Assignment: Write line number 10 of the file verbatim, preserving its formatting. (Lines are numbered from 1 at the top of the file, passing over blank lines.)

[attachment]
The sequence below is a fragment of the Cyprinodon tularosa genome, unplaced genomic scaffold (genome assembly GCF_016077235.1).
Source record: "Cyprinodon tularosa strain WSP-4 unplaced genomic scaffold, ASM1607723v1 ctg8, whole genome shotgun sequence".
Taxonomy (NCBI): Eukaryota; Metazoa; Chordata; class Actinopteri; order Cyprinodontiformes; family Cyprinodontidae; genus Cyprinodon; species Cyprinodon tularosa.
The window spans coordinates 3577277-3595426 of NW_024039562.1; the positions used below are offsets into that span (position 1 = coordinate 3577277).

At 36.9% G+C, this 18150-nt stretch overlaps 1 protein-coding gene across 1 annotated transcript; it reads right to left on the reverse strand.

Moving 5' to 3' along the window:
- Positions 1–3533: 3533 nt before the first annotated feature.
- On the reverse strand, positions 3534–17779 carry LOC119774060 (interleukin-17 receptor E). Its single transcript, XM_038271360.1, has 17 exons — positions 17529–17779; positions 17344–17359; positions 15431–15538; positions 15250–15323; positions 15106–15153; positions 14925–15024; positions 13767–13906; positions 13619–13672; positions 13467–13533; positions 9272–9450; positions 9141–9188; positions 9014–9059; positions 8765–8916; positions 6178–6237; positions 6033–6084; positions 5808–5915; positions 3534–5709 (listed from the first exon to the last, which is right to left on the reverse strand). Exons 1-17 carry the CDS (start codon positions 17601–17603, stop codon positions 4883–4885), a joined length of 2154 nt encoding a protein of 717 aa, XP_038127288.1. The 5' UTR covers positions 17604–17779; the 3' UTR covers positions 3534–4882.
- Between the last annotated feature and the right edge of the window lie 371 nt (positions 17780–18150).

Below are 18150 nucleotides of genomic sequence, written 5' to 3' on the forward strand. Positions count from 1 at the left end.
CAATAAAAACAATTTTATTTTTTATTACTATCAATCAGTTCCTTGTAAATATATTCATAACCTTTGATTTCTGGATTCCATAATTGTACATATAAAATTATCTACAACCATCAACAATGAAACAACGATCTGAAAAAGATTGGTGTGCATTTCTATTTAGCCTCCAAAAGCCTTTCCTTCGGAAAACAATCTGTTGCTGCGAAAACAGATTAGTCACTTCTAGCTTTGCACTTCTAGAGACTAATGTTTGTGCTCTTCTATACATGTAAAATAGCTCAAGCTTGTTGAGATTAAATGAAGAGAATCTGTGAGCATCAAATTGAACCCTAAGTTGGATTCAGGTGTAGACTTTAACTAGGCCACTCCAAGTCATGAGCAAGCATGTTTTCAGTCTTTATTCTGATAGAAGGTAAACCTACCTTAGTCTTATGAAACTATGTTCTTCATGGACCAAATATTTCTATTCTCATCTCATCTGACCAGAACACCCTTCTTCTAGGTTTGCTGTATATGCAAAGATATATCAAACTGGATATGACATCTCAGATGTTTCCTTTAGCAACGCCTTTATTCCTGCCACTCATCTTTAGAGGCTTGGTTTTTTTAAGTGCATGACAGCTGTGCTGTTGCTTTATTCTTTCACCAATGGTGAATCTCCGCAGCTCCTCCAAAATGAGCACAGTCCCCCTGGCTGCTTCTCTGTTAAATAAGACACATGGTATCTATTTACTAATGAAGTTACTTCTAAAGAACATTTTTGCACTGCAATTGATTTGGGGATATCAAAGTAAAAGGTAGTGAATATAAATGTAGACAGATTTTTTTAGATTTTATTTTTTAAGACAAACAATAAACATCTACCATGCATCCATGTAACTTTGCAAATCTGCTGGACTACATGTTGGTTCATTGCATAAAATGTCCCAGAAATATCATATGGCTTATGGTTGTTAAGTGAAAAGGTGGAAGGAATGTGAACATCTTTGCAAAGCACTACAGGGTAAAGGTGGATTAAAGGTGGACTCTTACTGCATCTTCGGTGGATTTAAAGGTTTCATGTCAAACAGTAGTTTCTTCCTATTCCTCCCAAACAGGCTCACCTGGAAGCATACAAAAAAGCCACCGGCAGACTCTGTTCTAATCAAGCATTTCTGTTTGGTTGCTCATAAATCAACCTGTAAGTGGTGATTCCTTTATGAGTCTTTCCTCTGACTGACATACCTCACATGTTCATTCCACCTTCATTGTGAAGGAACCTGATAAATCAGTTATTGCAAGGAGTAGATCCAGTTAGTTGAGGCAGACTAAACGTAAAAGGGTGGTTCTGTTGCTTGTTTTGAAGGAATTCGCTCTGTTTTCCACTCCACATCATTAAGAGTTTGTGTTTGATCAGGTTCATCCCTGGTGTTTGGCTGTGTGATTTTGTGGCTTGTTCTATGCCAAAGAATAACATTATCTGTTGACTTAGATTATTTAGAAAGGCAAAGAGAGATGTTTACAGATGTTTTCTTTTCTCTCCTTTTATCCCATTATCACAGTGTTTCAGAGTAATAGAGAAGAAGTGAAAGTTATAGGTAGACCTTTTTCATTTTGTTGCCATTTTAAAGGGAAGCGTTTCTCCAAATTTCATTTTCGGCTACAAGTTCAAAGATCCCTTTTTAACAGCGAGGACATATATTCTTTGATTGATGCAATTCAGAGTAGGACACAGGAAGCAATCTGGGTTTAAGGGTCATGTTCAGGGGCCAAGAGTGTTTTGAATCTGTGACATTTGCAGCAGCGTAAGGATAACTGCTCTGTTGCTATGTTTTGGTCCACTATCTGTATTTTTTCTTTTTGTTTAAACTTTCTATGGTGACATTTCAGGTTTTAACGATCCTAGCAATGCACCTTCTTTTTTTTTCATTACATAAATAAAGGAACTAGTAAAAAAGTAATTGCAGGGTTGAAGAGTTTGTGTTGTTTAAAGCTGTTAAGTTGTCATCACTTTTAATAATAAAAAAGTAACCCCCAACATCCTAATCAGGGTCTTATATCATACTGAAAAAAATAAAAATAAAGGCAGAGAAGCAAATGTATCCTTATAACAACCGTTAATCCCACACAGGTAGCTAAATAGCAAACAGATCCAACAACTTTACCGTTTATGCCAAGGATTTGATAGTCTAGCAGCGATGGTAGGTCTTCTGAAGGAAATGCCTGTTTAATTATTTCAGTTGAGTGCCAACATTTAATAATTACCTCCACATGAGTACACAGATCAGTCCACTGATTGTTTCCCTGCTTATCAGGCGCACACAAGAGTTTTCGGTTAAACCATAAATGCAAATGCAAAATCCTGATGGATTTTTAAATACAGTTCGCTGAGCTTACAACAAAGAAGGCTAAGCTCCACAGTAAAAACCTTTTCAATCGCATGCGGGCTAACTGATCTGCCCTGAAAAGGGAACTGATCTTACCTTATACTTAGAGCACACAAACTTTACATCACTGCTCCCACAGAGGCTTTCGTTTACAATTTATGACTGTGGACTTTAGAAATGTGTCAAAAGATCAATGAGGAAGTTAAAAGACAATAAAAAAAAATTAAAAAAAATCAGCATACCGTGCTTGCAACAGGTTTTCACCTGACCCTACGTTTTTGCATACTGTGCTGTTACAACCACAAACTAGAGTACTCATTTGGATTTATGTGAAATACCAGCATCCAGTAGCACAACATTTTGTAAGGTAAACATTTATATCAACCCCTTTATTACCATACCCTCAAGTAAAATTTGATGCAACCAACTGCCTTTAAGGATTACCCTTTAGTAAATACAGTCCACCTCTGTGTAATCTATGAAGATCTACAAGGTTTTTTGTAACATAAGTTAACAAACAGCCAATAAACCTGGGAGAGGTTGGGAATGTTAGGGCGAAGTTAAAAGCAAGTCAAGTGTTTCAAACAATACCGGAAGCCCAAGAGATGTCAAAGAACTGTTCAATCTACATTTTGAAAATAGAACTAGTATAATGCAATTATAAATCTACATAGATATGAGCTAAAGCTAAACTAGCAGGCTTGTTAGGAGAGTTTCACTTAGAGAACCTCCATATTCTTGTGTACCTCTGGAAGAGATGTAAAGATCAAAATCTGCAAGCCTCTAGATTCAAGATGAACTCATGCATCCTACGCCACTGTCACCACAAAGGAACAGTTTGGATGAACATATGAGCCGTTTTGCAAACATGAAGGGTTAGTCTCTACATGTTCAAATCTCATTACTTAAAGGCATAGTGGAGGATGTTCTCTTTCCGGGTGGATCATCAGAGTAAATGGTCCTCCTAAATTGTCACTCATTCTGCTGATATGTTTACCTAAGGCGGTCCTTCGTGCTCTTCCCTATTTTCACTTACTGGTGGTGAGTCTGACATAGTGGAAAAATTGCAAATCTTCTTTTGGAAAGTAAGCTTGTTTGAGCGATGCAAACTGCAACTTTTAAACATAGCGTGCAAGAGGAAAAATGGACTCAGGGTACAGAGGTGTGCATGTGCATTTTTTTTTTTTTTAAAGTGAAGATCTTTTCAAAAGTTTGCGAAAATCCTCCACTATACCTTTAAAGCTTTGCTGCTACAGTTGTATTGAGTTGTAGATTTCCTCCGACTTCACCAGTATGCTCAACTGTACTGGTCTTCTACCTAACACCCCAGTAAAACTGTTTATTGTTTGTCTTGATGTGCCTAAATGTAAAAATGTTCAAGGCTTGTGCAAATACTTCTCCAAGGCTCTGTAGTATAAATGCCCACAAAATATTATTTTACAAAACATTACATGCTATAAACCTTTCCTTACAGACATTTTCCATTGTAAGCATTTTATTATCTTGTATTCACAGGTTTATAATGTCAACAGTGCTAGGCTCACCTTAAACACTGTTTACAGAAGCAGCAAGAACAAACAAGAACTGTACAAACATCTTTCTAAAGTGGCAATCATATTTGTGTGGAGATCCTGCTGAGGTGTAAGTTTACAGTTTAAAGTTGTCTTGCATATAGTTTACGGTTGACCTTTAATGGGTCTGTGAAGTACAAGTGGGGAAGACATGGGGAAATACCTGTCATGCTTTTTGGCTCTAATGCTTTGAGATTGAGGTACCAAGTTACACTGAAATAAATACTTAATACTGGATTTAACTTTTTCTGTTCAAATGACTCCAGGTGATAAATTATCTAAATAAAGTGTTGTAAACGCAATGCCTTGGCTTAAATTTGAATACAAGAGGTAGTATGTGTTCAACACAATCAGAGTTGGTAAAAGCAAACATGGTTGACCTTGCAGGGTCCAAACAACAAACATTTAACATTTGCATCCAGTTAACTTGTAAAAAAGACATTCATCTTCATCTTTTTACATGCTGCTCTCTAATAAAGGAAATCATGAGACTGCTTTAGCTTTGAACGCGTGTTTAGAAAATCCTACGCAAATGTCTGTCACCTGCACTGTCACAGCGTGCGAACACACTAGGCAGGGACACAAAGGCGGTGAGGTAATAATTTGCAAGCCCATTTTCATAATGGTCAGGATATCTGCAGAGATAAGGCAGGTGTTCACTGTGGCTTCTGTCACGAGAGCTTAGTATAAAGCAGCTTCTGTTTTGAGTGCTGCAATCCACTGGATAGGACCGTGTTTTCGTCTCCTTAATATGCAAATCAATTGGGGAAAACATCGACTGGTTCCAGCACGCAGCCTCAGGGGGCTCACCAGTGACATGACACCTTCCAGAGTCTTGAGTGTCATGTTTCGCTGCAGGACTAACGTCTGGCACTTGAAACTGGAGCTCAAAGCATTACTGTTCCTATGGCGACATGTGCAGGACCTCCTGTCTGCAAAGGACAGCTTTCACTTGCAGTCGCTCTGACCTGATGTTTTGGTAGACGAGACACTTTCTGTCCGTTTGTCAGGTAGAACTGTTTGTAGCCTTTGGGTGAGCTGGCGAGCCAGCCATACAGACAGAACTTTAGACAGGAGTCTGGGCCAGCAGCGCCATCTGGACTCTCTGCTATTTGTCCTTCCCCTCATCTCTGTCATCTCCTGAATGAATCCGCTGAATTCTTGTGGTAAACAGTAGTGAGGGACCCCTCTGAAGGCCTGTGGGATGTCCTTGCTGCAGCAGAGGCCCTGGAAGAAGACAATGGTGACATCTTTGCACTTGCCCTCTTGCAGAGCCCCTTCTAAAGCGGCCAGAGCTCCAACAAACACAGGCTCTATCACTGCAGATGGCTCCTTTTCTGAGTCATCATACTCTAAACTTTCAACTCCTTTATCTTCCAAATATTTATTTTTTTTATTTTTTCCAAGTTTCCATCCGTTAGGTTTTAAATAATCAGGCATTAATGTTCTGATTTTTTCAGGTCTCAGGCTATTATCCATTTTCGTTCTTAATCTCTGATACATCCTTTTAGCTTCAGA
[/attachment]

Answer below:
Below are 18150 nucleotides of genomic sequence, written 5' to 3' on the forward strand. Positions count from 1 at the left end.